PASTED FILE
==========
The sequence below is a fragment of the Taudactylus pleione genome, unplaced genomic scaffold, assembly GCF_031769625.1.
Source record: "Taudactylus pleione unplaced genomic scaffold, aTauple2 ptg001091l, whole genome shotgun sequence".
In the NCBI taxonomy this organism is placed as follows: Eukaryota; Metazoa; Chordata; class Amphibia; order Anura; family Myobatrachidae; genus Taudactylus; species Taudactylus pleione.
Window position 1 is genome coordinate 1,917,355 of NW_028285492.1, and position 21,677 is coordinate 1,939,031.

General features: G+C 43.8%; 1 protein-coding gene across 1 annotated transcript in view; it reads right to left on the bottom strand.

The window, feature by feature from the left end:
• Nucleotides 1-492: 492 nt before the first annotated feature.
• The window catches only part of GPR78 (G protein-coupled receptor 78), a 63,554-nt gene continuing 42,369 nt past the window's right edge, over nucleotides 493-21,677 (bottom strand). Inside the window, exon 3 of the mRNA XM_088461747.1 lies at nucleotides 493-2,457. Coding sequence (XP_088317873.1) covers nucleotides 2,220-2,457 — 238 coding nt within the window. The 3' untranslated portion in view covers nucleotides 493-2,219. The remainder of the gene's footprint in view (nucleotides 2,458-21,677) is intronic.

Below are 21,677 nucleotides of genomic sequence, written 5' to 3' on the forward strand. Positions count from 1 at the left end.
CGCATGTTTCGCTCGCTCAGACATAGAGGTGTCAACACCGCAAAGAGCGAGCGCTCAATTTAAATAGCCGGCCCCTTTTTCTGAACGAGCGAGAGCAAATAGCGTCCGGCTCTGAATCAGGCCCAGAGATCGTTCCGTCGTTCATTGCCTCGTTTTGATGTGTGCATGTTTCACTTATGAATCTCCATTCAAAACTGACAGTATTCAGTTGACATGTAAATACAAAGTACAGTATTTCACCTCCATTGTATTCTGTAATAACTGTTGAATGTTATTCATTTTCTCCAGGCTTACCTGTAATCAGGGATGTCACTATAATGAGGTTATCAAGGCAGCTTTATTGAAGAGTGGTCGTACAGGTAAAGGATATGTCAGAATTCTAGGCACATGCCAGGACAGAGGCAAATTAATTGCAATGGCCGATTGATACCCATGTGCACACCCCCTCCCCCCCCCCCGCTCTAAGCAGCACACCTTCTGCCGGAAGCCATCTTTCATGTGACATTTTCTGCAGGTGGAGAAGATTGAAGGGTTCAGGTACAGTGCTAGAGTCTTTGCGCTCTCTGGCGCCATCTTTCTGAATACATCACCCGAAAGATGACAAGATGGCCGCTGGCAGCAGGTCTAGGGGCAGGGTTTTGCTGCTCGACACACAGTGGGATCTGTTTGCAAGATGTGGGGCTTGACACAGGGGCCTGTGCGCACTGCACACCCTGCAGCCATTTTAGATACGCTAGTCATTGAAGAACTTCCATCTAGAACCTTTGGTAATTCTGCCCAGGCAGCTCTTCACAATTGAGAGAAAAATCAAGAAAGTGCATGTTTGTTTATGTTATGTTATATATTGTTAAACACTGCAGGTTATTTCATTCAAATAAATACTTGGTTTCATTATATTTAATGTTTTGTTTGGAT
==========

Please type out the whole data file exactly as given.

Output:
The sequence below is a fragment of the Taudactylus pleione genome, unplaced genomic scaffold, assembly GCF_031769625.1.
Source record: "Taudactylus pleione unplaced genomic scaffold, aTauple2 ptg001091l, whole genome shotgun sequence".
In the NCBI taxonomy this organism is placed as follows: Eukaryota; Metazoa; Chordata; class Amphibia; order Anura; family Myobatrachidae; genus Taudactylus; species Taudactylus pleione.
Window position 1 is genome coordinate 1,917,355 of NW_028285492.1, and position 21,677 is coordinate 1,939,031.

General features: G+C 43.8%; 1 protein-coding gene across 1 annotated transcript in view; it reads right to left on the bottom strand.

The window, feature by feature from the left end:
• Nucleotides 1-492: 492 nt before the first annotated feature.
• The window catches only part of GPR78 (G protein-coupled receptor 78), a 63,554-nt gene continuing 42,369 nt past the window's right edge, over nucleotides 493-21,677 (bottom strand). Inside the window, exon 3 of the mRNA XM_088461747.1 lies at nucleotides 493-2,457. Coding sequence (XP_088317873.1) covers nucleotides 2,220-2,457 — 238 coding nt within the window. The 3' untranslated portion in view covers nucleotides 493-2,219. The remainder of the gene's footprint in view (nucleotides 2,458-21,677) is intronic.

Below are 21,677 nucleotides of genomic sequence, written 5' to 3' on the forward strand. Positions count from 1 at the left end.
CGCATGTTTCGCTCGCTCAGACATAGAGGTGTCAACACCGCAAAGAGCGAGCGCTCAATTTAAATAGCCGGCCCCTTTTTCTGAACGAGCGAGAGCAAATAGCGTCCGGCTCTGAATCAGGCCCAGAGATCGTTCCGTCGTTCATTGCCTCGTTTTGATGTGTGCATGTTTCACTTATGAATCTCCATTCAAAACTGACAGTATTCAGTTGACATGTAAATACAAAGTACAGTATTTCACCTCCATTGTATTCTGTAATAACTGTTGAATGTTATTCATTTTCTCCAGGCTTACCTGTAATCAGGGATGTCACTATAATGAGGTTATCAAGGCAGCTTTATTGAAGAGTGGTCGTACAGGTAAAGGATATGTCAGAATTCTAGGCACATGCCAGGACAGAGGCAAATTAATTGCAATGGCCGATTGATACCCATGTGCACACCCCCTCCCCCCCCCCCGCTCTAAGCAGCACACCTTCTGCCGGAAGCCATCTTTCATGTGACATTTTCTGCAGGTGGAGAAGATTGAAGGGTTCAGGTACAGTGCTAGAGTCTTTGCGCTCTCTGGCGCCATCTTTCTGAATACATCACCCGAAAGATGACAAGATGGCCGCTGGCAGCAGGTCTAGGGGCAGGGTTTTGCTGCTCGACACACAGTGGGATCTGTTTGCAAGATGTGGGGCTTGACACAGGGGCCTGTGCGCACTGCACACCCTGCAGCCATTTTAGATACGCTAGTCATTGAAGAACTTCCATCTAGAACCTTTGGTAATTCTGCCCAGGCAGCTCTTCACAATTGAGAGAAAAATCAAGAAAGTGCATGTTTGTTTATGTTATGTTATATATTGTTAAACACTGCAGGTTATTTCATTCAAATAAATACTTGGTTTCATTATATTTAATGTTTTGTTTGGAT